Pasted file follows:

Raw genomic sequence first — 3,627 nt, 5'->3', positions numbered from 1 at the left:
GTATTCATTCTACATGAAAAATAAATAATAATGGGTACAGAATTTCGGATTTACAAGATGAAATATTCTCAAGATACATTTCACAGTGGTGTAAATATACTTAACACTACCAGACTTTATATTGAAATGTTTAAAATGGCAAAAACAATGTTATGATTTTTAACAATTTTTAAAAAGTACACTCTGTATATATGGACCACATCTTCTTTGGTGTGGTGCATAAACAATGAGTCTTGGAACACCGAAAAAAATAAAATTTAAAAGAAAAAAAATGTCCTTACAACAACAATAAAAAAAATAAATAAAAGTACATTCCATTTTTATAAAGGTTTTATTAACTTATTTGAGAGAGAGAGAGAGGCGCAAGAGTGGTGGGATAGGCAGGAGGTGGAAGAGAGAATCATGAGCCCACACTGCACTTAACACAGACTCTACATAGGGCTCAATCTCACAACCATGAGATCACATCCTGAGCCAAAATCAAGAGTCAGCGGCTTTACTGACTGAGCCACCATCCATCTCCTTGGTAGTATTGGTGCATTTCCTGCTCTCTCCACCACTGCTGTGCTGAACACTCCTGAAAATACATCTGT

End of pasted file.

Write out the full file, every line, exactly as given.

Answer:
Raw genomic sequence first — 3,627 nt, 5'->3', positions numbered from 1 at the left:
GTATTCATTCTACATGAAAAATAAATAATAATGGGTACAGAATTTCGGATTTACAAGATGAAATATTCTCAAGATACATTTCACAGTGGTGTAAATATACTTAACACTACCAGACTTTATATTGAAATGTTTAAAATGGCAAAAACAATGTTATGATTTTTAACAATTTTTAAAAAGTACACTCTGTATATATGGACCACATCTTCTTTGGTGTGGTGCATAAACAATGAGTCTTGGAACACCGAAAAAAATAAAATTTAAAAGAAAAAAAATGTCCTTACAACAACAATAAAAAAAATAAATAAAAGTACATTCCATTTTTATAAAGGTTTTATTAACTTATTTGAGAGAGAGAGAGAGGCGCAAGAGTGGTGGGATAGGCAGGAGGTGGAAGAGAGAATCATGAGCCCACACTGCACTTAACACAGACTCTACATAGGGCTCAATCTCACAACCATGAGATCACATCCTGAGCCAAAATCAAGAGTCAGCGGCTTTACTGACTGAGCCACCATCCATCTCCTTGGTAGTATTGGTGCATTTCCTGCTCTCTCCACCACTGCTGTGCTGAACACTCCTGAAAATACATCTGT